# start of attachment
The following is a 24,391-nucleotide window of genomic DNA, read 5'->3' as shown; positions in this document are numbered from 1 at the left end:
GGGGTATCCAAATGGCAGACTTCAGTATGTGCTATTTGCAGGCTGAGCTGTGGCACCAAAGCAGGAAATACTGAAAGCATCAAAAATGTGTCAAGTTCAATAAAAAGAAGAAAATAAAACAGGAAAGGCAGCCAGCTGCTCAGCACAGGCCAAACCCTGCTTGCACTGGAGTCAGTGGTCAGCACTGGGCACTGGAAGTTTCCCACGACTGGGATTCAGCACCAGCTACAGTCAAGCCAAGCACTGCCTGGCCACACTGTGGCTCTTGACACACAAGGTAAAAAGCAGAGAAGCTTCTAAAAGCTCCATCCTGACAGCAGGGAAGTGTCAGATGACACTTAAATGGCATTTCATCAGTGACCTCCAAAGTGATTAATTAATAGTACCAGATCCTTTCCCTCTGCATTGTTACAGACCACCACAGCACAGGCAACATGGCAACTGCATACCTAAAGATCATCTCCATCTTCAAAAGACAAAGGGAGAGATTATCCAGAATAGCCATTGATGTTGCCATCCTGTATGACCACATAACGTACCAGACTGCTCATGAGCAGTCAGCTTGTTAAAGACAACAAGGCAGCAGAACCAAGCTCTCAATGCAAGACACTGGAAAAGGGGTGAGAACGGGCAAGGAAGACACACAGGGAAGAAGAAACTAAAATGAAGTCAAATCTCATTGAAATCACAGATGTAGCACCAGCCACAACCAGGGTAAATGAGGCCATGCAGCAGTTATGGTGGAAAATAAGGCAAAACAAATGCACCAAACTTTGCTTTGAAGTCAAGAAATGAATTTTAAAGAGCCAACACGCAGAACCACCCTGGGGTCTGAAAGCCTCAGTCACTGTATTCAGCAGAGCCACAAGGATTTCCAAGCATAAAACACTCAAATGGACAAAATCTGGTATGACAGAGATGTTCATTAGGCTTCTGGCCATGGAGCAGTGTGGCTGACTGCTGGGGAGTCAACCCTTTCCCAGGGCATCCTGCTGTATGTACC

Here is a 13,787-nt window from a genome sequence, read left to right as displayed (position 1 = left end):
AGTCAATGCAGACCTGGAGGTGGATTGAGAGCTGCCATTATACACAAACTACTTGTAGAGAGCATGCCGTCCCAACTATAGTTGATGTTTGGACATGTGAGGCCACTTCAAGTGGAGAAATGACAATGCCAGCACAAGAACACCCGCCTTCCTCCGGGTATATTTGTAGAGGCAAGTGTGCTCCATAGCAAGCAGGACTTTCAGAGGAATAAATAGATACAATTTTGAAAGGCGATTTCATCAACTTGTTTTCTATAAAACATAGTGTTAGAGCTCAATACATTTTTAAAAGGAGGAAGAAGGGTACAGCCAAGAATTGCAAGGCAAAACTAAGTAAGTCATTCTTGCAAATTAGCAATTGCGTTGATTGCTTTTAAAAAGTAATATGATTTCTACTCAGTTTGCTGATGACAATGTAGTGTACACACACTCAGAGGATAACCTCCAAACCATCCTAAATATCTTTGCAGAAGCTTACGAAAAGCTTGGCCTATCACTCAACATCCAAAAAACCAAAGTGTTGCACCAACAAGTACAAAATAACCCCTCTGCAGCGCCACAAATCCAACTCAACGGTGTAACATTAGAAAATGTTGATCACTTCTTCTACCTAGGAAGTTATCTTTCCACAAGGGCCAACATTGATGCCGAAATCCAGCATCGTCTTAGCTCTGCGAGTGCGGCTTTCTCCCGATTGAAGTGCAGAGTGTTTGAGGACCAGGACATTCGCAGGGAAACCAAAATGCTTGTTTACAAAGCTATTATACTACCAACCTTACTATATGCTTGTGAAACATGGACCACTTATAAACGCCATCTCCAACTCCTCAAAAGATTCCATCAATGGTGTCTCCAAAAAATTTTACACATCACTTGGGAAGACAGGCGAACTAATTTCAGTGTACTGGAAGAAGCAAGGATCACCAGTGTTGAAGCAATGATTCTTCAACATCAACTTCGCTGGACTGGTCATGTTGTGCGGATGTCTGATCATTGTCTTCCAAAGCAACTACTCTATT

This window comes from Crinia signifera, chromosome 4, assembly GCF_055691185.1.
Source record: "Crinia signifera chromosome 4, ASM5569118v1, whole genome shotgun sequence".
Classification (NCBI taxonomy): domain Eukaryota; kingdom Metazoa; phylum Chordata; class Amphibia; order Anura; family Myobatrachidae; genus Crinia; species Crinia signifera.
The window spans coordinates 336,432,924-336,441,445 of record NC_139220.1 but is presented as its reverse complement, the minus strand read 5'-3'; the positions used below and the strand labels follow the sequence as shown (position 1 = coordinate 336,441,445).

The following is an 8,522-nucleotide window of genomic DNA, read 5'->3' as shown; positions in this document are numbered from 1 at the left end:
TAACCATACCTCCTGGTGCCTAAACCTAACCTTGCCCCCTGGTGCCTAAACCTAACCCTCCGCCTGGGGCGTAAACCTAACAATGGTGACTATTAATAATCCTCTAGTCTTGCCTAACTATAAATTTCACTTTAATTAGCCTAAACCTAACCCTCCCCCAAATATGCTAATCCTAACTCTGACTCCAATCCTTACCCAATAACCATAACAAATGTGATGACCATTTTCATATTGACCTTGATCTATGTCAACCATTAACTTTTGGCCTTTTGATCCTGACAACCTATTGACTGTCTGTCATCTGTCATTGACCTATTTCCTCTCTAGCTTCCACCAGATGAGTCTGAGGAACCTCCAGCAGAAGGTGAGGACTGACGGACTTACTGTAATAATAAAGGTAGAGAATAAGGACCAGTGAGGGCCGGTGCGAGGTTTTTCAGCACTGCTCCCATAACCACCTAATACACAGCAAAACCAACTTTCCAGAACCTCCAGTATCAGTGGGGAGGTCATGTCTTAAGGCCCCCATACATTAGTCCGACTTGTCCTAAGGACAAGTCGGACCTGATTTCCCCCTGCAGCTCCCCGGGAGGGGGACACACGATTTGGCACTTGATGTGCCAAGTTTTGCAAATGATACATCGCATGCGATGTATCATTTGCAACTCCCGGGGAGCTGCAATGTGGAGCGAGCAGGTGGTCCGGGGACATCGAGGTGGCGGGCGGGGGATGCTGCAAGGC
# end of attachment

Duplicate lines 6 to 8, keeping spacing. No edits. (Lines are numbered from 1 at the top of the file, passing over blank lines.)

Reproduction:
Source record: "Crinia signifera chromosome 4, ASM5569118v1, whole genome shotgun sequence".
Classification (NCBI taxonomy): domain Eukaryota; kingdom Metazoa; phylum Chordata; class Amphibia; order Anura; family Myobatrachidae; genus Crinia; species Crinia signifera.
The window spans coordinates 336,432,924-336,441,445 of record NC_139220.1 but is presented as its reverse complement, the minus strand read 5'-3'; the positions used below and the strand labels follow the sequence as shown (position 1 = coordinate 336,441,445).